Motorhomes for sale Wiltshire

Brokers

Martin & Tonia Williams

Martin & Tonia Williams

Two customer service professionals, Tonia was with the Dobbies brand, and Martin a retail company partner. We will continue to offer a friendly, straightforward service to our clients. Offering a personal service and communicating with both parties throughout the process, we will ensure the experience for both buyer and seller is simple and stress free. The estate agents for motorhomes idea is a great concept and, representing the market leaders with extensive marketing and advertising exposure, we can sell your vehicle at better than trade-in price, or find the right one in which you can set out for adventure at better than dealer price.

Motorhomes for sale in Wiltshire. Wiltshire (/ˈwɪlt.ʃər, -ʃɪər/)[1] is a county in South West England with an area of 3,485 km2 (1,346 square miles).[2] It is landlocked and borders the counties of Dorset, Somerset, Hampshire, Gloucestershire, Oxfordshire and Berkshire. The county town was originally Wilton, after which the county is named, but Wiltshire Council is now based in the county town of Trowbridge.

Wiltshire is characterised by its high downland and wide valleys. Salisbury Plain is noted for being the location of the Stonehenge and Avebury stone circles and other ancient landmarks, and as a training area for the British Army. The city of Salisbury is notable for its medieval cathedral. Important country houses open to the public include Longleat, near Warminster, and the National Trust's Stourhead, near Mere.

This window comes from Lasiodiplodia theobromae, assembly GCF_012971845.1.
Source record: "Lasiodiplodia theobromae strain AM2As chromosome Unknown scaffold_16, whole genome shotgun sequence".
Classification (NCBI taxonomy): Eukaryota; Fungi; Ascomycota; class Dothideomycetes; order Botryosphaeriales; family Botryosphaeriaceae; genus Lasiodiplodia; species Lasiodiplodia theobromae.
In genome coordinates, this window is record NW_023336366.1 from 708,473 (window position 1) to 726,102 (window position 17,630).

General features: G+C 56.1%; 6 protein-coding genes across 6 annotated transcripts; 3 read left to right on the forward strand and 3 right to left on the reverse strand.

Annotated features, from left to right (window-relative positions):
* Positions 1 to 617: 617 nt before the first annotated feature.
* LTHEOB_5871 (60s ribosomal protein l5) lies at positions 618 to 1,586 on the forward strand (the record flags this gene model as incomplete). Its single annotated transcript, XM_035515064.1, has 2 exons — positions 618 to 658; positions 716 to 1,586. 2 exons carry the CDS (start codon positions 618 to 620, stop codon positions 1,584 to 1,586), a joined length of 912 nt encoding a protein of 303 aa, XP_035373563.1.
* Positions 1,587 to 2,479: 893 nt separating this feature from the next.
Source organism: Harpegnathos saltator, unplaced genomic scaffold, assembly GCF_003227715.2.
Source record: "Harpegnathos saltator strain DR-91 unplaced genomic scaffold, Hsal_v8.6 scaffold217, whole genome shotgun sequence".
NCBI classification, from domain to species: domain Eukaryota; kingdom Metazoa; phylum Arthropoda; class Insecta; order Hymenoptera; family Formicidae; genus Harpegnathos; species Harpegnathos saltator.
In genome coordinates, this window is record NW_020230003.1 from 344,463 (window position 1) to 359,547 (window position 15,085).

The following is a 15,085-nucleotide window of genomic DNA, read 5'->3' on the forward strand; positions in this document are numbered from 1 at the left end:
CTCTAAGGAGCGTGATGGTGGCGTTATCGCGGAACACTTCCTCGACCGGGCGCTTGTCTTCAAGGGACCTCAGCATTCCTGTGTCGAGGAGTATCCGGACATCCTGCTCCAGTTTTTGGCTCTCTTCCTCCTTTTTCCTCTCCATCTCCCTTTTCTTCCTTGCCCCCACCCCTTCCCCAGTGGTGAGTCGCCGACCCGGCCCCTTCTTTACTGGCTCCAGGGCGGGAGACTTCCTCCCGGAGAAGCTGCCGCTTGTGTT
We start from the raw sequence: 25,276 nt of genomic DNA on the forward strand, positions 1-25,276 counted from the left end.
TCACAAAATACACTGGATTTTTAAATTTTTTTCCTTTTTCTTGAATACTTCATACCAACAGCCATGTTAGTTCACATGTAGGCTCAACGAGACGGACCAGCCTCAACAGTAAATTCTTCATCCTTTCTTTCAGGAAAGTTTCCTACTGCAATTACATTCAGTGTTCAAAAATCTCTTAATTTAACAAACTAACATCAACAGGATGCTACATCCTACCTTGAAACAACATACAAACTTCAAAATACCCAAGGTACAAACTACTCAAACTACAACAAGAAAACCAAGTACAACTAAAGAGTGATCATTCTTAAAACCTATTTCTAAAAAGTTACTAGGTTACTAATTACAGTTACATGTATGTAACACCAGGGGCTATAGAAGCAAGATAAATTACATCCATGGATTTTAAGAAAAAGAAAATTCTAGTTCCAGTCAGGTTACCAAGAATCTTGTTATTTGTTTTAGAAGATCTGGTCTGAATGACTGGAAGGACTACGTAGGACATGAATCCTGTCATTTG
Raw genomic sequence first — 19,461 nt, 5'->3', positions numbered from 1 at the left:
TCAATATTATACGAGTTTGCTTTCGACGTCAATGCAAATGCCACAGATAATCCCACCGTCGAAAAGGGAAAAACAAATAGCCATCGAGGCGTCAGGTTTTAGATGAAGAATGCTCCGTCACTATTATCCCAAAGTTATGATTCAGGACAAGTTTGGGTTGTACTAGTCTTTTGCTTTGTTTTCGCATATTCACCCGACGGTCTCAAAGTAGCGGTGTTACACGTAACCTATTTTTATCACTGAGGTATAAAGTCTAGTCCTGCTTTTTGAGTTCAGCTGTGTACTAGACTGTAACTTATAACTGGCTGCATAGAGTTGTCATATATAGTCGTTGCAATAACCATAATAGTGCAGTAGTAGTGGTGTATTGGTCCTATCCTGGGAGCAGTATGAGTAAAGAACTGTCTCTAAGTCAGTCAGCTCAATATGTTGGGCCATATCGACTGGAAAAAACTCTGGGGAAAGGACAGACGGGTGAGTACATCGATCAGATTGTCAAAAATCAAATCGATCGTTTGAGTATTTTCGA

The local nickname for Wiltshire natives is "Moonrakers". This originated from a story of smugglers who managed to foil the local Excise men by hiding their alcohol, possibly French brandy in barrels or kegs, in a village pond. When confronted by the excise men they raked the surface to conceal the submerged contraband with ripples, and claimed that they were trying to rake in a large round cheese visible in the pond, really a reflection of the full moon. The officials took them for simple yokels or mad and left them alone, allowing them to continue with their illegal activities. Many villages claim the tale for their own village pond, but the story is most commonly linked with The Crammer in Devizes.

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